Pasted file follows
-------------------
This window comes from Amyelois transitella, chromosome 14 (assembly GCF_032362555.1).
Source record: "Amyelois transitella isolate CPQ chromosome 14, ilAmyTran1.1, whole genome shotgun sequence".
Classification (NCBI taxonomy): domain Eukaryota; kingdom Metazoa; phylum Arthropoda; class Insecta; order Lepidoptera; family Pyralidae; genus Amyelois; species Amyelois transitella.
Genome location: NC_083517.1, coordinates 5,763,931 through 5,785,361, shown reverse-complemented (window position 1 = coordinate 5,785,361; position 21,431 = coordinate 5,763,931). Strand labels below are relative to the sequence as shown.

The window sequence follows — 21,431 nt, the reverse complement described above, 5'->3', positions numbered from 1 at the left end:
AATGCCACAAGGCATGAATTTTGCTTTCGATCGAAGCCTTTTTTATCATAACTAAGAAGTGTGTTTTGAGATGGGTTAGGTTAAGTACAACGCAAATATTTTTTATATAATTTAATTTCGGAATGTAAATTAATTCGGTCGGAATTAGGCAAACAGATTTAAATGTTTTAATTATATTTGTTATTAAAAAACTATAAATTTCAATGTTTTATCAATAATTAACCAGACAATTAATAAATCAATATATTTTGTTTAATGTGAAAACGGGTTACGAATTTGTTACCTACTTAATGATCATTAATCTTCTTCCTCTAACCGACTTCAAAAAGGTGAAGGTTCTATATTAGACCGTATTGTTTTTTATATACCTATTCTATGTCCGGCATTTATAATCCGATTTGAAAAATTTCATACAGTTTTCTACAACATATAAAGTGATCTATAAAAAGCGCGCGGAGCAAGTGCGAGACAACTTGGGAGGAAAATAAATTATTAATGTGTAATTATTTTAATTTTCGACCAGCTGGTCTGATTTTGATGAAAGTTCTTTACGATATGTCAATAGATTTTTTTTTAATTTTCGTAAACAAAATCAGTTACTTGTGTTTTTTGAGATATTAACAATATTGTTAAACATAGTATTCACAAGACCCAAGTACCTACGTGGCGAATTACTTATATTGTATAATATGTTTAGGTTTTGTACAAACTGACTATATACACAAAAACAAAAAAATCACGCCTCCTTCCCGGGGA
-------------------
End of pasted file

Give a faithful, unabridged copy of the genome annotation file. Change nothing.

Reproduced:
This window comes from Amyelois transitella, chromosome 14 (assembly GCF_032362555.1).
Source record: "Amyelois transitella isolate CPQ chromosome 14, ilAmyTran1.1, whole genome shotgun sequence".
Classification (NCBI taxonomy): domain Eukaryota; kingdom Metazoa; phylum Arthropoda; class Insecta; order Lepidoptera; family Pyralidae; genus Amyelois; species Amyelois transitella.
Genome location: NC_083517.1, coordinates 5,763,931 through 5,785,361, shown reverse-complemented (window position 1 = coordinate 5,785,361; position 21,431 = coordinate 5,763,931). Strand labels below are relative to the sequence as shown.

The window sequence follows — 21,431 nt, the reverse complement described above, 5'->3', positions numbered from 1 at the left end:
AATGCCACAAGGCATGAATTTTGCTTTCGATCGAAGCCTTTTTTATCATAACTAAGAAGTGTGTTTTGAGATGGGTTAGGTTAAGTACAACGCAAATATTTTTTATATAATTTAATTTCGGAATGTAAATTAATTCGGTCGGAATTAGGCAAACAGATTTAAATGTTTTAATTATATTTGTTATTAAAAAACTATAAATTTCAATGTTTTATCAATAATTAACCAGACAATTAATAAATCAATATATTTTGTTTAATGTGAAAACGGGTTACGAATTTGTTACCTACTTAATGATCATTAATCTTCTTCCTCTAACCGACTTCAAAAAGGTGAAGGTTCTATATTAGACCGTATTGTTTTTTATATACCTATTCTATGTCCGGCATTTATAATCCGATTTGAAAAATTTCATACAGTTTTCTACAACATATAAAGTGATCTATAAAAAGCGCGCGGAGCAAGTGCGAGACAACTTGGGAGGAAAATAAATTATTAATGTGTAATTATTTTAATTTTCGACCAGCTGGTCTGATTTTGATGAAAGTTCTTTACGATATGTCAATAGATTTTTTTTTAATTTTCGTAAACAAAATCAGTTACTTGTGTTTTTTGAGATATTAACAATATTGTTAAACATAGTATTCACAAGACCCAAGTACCTACGTGGCGAATTACTTATATTGTATAATATGTTTAGGTTTTGTACAAACTGACTATATACACAAAAACAAAAAAATCACGCCTCCTTCCCGGGGA